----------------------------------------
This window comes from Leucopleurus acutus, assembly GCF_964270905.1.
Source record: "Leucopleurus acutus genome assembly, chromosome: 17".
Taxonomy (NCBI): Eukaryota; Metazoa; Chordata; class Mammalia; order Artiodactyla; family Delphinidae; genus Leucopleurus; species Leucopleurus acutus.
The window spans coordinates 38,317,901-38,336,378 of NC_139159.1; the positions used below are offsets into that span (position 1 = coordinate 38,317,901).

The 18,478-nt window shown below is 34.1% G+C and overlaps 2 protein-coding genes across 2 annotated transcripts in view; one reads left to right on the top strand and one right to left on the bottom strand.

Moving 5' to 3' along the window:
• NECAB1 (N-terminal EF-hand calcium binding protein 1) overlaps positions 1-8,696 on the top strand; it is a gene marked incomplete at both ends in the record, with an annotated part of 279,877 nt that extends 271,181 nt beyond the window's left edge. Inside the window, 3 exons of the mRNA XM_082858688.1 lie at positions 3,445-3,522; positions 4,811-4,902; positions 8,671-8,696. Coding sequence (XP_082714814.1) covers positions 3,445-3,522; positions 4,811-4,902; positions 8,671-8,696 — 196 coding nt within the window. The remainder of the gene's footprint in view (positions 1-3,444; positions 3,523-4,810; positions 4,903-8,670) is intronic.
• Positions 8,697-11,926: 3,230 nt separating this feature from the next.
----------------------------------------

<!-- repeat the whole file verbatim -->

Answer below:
This window comes from Leucopleurus acutus, assembly GCF_964270905.1.
Source record: "Leucopleurus acutus genome assembly, chromosome: 17".
Taxonomy (NCBI): Eukaryota; Metazoa; Chordata; class Mammalia; order Artiodactyla; family Delphinidae; genus Leucopleurus; species Leucopleurus acutus.
The window spans coordinates 38,317,901-38,336,378 of NC_139159.1; the positions used below are offsets into that span (position 1 = coordinate 38,317,901).

The 18,478-nt window shown below is 34.1% G+C and overlaps 2 protein-coding genes across 2 annotated transcripts in view; one reads left to right on the top strand and one right to left on the bottom strand.

Moving 5' to 3' along the window:
• NECAB1 (N-terminal EF-hand calcium binding protein 1) overlaps positions 1-8,696 on the top strand; it is a gene marked incomplete at both ends in the record, with an annotated part of 279,877 nt that extends 271,181 nt beyond the window's left edge. Inside the window, 3 exons of the mRNA XM_082858688.1 lie at positions 3,445-3,522; positions 4,811-4,902; positions 8,671-8,696. Coding sequence (XP_082714814.1) covers positions 3,445-3,522; positions 4,811-4,902; positions 8,671-8,696 — 196 coding nt within the window. The remainder of the gene's footprint in view (positions 1-3,444; positions 3,523-4,810; positions 4,903-8,670) is intronic.
• Positions 8,697-11,926: 3,230 nt separating this feature from the next.